“A newborn baby only has three demands. They are; warmth in the arms of their mother, food from her breasts and security in the knowledge of her presence. Breastfeeding satisfies all three.” This is a quote by Grantly Dick-Read from the early 20th century which is still very true today. Now, while a baby demands a lot from the mother and life postpartum isn’t any easier when you have to wake up late in the night to breastfeed, the sacrifice is a gift to both mother and baby. You have to maintain the integrity of your baby’s main food until they are weaned by ensuring you don’t include certain types of food that might contaminate or reduce the milk. Here are the top 10 foods that you should avoid until your baby is weaned.
The urge to have a cup of coffee in the morning is always high, especially when you have to stay up late and wake up at odd hours when dealing with the baby. Caffeine has a negative impact on the quality of your breast milk though. Caffeine reduces the quantity of iron in breast milk which can cause your baby to be anaemic since they need iron to transport oxygen through the body. You should therefore cut your coffee intake to less than three cups a day.
Chocolate contains caffeine as well so you might want to cut down on the quantity you consume. Chocolate has a laxative effect on some babies and may cause others to have trouble sleeping. Babies’ bodies aren’t prepared to process caffeine the same way adults are. You can have a little chocolate but if you notice negative side effects on the baby, you should cut it out altogether.
Just like chocolate, peanuts are a grey area for breastfeeding mothers. If you have a history of peanut allergy in the family or you aren’t so sure, it would be wise to limit the number of peanut products you eat. You should also look for signs such as rash, wheezing, difficulty in breathing or hives in your baby when you eat peanuts because they may be signs of allergy. If there is no reaction and no history of allergy, then you can eat peanuts because they are very healthy.
High Mercury Fish
Breastfeeding mothers need to eat fish because it is a source of omega 3 that you can’t find in other types of food. Omega 3 fatty acids are vital for the immunity and brain development in babies which is why breastfeeding mothers need 8 to 12 ounces of low mercury fish a week. Mercury does the exact opposite of omega 3, causing delays and impairments in children and some of the effects of mercury on babies could be fatal. You should therefore avoid all high-mercury fish such as shark, marlin, bigeye tuna, king mackerel and other big fish that tend to feed on other fish.
Both pregnant and breastfeeding mothers have to stay away from alcoholic drinks because it affects the psychomotor and cognitive development of babies. A baby’s body is not ready to process alcohol either and some of the side effects may not come until later in life. The more alcohol you drink, the longer it stays in your system and the more of it goes into breastmilk. Alcohol also causes your body to cut breastmilk production by up to 20% which can be terrible for the baby. Keep in mind that alcohol does not really have a great reputation in human society. Sure, it can sometimes be a respite, a mode of entertainment, or a way to let out the anguish, but too much consumption of it can invite troubles and the necessity for making frequent visits to an addiction treatment facility.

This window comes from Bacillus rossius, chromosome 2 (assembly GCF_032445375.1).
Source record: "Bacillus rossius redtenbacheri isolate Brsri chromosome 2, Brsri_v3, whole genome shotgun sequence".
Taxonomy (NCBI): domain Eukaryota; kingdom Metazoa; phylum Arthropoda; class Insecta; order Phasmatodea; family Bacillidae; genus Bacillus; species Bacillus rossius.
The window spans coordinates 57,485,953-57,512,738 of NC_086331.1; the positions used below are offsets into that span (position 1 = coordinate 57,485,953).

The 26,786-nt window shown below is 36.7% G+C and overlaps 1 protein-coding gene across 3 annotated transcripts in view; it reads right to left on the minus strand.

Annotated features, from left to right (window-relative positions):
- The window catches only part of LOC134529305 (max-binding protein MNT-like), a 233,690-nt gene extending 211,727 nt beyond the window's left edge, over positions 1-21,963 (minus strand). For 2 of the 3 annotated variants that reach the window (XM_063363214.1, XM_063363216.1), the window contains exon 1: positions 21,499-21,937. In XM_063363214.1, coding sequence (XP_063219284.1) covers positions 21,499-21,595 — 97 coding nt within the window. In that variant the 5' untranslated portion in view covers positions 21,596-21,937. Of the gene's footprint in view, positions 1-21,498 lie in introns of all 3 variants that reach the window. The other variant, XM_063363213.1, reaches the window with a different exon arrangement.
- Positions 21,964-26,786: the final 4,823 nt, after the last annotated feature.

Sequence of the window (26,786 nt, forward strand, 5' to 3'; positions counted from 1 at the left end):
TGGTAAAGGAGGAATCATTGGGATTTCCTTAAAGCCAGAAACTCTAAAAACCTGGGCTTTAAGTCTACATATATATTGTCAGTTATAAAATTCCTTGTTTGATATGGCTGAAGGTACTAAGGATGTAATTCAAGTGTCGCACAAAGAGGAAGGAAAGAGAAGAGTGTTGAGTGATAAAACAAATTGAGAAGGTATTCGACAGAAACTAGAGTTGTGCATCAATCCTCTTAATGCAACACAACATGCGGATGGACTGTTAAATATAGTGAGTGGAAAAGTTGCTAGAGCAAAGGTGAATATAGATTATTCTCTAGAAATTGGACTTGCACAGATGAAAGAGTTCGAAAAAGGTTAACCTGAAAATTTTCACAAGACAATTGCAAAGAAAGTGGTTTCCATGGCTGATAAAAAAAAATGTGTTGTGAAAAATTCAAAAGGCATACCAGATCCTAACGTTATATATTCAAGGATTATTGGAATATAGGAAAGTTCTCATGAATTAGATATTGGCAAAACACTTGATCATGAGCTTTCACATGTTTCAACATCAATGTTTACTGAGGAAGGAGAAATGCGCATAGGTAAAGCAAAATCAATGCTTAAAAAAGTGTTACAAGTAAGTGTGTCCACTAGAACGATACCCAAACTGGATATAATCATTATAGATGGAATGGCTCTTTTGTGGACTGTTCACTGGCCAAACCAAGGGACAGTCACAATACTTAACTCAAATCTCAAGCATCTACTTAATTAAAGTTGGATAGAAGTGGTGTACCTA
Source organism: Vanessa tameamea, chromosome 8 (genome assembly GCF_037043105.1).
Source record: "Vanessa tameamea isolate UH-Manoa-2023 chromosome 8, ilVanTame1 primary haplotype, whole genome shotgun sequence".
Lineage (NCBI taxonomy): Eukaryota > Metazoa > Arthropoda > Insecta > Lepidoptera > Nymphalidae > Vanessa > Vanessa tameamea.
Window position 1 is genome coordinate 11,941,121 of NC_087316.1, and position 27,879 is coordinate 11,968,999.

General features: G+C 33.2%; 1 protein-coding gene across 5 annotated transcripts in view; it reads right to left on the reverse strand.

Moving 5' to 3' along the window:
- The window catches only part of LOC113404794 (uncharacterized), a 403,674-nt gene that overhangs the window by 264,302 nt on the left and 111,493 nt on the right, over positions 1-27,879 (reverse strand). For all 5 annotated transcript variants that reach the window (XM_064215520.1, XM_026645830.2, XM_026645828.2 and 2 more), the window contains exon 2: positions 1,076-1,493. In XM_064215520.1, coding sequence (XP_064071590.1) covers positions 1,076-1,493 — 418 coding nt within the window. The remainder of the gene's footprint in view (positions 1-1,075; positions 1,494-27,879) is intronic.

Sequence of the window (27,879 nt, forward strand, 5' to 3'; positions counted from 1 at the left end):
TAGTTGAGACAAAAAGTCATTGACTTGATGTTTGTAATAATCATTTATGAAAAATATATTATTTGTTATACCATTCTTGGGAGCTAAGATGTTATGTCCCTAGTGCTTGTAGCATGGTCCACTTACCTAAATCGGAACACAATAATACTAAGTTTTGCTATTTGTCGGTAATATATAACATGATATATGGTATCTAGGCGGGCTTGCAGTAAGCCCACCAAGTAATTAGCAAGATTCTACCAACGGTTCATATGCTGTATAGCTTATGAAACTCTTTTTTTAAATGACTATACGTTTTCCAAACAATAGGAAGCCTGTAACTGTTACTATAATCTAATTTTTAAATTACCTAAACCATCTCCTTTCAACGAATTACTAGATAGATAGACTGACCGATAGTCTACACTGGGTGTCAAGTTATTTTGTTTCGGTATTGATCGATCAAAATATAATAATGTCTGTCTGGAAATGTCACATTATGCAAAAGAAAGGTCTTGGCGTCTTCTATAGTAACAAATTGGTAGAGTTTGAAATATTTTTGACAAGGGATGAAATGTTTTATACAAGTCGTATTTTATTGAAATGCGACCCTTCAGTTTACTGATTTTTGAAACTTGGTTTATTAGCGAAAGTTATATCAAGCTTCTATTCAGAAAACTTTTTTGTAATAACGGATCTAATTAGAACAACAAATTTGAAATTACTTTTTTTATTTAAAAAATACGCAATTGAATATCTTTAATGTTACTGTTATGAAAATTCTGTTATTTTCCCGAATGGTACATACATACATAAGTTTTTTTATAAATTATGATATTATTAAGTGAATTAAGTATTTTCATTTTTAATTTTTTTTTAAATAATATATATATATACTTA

Peppermint And Parsley
Both of these are great spices and they help you get a fresh breath after a meal or a long day at work. While a little peppermint tea won’t affect your breastmilk immediately, prolonged consumption of large quantities will not help your prospects. Parsley also has similar effects and even candies made from peppermint oil have been discovered to cause a fall in the volume of breastmilk. Some babies also find the smell of peppermint and parsley off-putting and may have trouble breastfeeding.
You don’t have to cut it out altogether but you may want to watch your quantities or take it at least an hour or two before breastfeeding. While garlic is good for your gut health and digestion, babies don’t like its taste and smell when it sips into breastmilk. You may notice a reluctance to breastfeed which may affect their health if you take lots of garlic frequently.
Heavily spiced foods
The heat and flavour spices bring to your food may interest you but your baby’s taste buds and body aren’t ready for most of that. Eating hot peppers may irritate your baby for a long time and the same goes for other hot spices that adults love. You should therefore eat in small quantities if you have to and cut out everything that your baby can’t withstand.
Not only could your baby have a food intolerance to a protein in cow’s milk, but drinking unfiltered pure cows milk is actually banned in some countries for everyone! While it is rare to find this form of pure cow’s milk these days it does exist and is definitely not something someone who is breastfeeding should consume.
Highly Processed Foods
The nutritional profile of your breastmilk is largely dependent on the food you eat while breastfeeding. The flavours and sugar quantities you take while breastfeeding will also affect your baby’s dietary preferences as they grow up. Highly processed foods are high in calories, saturated fats, sodium and chemical preservatives which are harmful to you and the baby. They don’t have any fibre or protein which your body needs to keep producing a steady supply of healthy breastmilk.
If you know of any other foods people should avoid while breastfeeding do let us know in the comments below!